I told her about our new pond and that I’d be delighted to take the fish. What luck! We needed a large fish; she needed a home for her large fish. Her face lit up and she asked me to follow her home. Once there, she netted the fish into a bucket, and walked me with the fish to my car. I thanked her profusely insisting she come visit some time to see her fish in its new home. She told me she’d certainly do that so I gave her our address and said, “Drop by any time.”

Several months later, my husband found the fish belly-up in our pond. “This is horrible,” I said. “What if that nice woman shows up to see her fish? We’ve got to find one that looks just like it!” My husband was unable to talk me out of it, so we drove to a store  that sells fish and pond supplies. It was a pond owner’s dream. On the grounds were rows of pond plants and an enclosure for turtles. Under an arbor behind the building was a beautiful pond with lots of large koi and goldfish—a perfect model for those interested in building their own ponds. Inside it, I spotted a goldfish who looked almost identical to our dearly departed one. How perfect!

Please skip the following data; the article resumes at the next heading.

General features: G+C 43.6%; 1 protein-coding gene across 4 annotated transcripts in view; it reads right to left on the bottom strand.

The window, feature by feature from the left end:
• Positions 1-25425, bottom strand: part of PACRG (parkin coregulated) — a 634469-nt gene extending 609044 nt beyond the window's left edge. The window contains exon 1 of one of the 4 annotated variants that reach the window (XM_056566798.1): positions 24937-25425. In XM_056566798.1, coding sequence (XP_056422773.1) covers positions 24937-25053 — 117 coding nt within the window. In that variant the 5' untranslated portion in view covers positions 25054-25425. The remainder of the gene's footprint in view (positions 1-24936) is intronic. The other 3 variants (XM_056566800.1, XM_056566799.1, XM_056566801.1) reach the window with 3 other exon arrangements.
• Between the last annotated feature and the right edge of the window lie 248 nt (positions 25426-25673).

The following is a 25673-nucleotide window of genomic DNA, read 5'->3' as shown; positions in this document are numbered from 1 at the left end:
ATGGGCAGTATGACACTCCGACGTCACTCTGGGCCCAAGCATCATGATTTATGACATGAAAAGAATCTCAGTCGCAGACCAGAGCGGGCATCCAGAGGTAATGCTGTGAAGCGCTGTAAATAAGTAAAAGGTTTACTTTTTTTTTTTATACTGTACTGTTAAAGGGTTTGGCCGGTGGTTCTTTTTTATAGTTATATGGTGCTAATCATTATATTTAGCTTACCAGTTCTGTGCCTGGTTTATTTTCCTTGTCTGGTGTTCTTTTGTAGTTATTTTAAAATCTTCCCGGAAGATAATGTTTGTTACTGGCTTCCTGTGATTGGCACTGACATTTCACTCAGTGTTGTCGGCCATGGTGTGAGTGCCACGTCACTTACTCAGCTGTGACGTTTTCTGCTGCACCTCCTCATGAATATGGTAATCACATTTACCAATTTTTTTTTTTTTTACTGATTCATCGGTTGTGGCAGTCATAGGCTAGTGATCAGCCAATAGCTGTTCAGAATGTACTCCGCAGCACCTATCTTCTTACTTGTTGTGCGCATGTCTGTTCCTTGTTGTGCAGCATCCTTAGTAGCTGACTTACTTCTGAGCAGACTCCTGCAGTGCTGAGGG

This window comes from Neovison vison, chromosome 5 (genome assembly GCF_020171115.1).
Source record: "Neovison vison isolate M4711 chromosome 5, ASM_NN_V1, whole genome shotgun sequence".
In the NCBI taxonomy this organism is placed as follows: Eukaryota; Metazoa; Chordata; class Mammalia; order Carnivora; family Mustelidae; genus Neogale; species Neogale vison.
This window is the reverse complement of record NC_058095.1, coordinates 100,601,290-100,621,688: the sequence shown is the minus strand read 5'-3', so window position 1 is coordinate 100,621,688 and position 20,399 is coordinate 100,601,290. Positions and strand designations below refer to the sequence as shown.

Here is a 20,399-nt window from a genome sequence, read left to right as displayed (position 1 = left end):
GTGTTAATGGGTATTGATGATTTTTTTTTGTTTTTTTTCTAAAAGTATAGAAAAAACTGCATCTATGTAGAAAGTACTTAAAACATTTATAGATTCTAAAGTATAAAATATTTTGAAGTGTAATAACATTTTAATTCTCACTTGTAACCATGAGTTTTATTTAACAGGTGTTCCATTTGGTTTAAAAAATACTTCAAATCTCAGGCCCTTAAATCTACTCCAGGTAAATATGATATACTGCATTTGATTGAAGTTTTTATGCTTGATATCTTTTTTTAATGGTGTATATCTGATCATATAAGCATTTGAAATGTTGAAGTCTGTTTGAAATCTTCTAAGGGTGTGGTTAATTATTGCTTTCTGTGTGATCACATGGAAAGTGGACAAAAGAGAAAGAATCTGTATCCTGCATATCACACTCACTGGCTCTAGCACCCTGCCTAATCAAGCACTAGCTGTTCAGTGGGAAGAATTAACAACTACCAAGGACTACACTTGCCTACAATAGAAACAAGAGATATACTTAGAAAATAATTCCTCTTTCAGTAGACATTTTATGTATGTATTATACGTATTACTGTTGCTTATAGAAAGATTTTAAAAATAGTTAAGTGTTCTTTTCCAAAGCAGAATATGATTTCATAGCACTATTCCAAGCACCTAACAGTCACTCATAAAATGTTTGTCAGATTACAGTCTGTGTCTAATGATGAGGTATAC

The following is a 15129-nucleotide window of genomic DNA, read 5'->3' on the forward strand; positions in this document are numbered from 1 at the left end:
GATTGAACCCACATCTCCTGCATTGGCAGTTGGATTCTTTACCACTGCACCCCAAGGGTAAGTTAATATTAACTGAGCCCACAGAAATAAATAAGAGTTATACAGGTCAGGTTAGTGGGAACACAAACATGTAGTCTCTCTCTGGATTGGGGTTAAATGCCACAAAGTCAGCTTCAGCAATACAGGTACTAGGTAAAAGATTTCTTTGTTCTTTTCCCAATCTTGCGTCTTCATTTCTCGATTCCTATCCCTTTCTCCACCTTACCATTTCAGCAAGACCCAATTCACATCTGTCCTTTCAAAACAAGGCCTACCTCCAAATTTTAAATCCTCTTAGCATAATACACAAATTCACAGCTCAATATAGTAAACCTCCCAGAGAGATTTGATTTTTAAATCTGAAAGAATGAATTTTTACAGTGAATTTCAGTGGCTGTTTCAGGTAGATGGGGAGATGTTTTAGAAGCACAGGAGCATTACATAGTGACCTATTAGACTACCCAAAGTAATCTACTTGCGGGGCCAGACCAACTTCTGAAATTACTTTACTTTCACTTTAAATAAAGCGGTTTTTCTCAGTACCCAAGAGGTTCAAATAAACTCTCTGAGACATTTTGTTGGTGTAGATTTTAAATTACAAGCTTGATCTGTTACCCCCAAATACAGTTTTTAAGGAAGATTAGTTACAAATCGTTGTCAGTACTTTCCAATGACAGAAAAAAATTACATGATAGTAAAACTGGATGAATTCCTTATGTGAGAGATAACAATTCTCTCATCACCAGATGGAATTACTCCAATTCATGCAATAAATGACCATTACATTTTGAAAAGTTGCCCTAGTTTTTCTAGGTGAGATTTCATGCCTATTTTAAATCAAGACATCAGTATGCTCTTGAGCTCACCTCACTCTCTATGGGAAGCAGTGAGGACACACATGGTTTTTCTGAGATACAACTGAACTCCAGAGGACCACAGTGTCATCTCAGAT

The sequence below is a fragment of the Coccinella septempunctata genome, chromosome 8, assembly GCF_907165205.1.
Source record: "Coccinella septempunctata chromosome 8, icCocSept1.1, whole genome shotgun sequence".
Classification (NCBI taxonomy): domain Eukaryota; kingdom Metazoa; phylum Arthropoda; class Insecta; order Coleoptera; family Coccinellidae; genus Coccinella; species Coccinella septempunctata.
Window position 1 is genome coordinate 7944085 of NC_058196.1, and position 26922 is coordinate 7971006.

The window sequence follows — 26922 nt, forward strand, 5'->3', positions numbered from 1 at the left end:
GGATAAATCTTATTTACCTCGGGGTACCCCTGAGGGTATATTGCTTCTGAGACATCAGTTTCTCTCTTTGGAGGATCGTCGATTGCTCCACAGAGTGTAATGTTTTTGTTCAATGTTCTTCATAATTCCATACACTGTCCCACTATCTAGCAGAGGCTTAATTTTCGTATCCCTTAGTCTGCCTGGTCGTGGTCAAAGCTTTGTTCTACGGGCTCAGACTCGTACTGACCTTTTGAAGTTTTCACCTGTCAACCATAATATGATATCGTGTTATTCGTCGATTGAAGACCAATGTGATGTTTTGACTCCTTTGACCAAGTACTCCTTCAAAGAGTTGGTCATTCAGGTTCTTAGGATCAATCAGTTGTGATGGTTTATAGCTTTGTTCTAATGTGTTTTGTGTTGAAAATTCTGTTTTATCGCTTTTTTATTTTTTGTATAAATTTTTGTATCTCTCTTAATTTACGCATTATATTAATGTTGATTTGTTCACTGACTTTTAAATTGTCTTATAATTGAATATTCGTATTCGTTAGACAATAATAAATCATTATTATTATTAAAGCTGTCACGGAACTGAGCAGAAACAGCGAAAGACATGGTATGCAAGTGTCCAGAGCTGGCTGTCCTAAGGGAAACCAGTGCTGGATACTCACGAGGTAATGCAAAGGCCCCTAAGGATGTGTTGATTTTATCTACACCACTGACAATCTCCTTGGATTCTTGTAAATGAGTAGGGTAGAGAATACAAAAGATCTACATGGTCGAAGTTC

We told an employee we’d like to buy a goldfish from out back. He followed us out to the pond area which was flanked by several rectangular vats containing various types and sizes of goldfish and koi. When I pointed out the one I wanted in the pond, he said, “Oh, those aren’t for sale. They’re impossible to catch.” He directed me to a vat of goldfish I could choose from, but none were large enough.

So I told him my whole impassioned story about why we needed that particular fish, and how happy the woman at Walmart was that her fish would go to a good home, and how she could drop by any day to see her fish. He was shaking his head back and forth as he listened. Then, after a long sigh, he said, “Okay, I see what you mean. I’ll try.”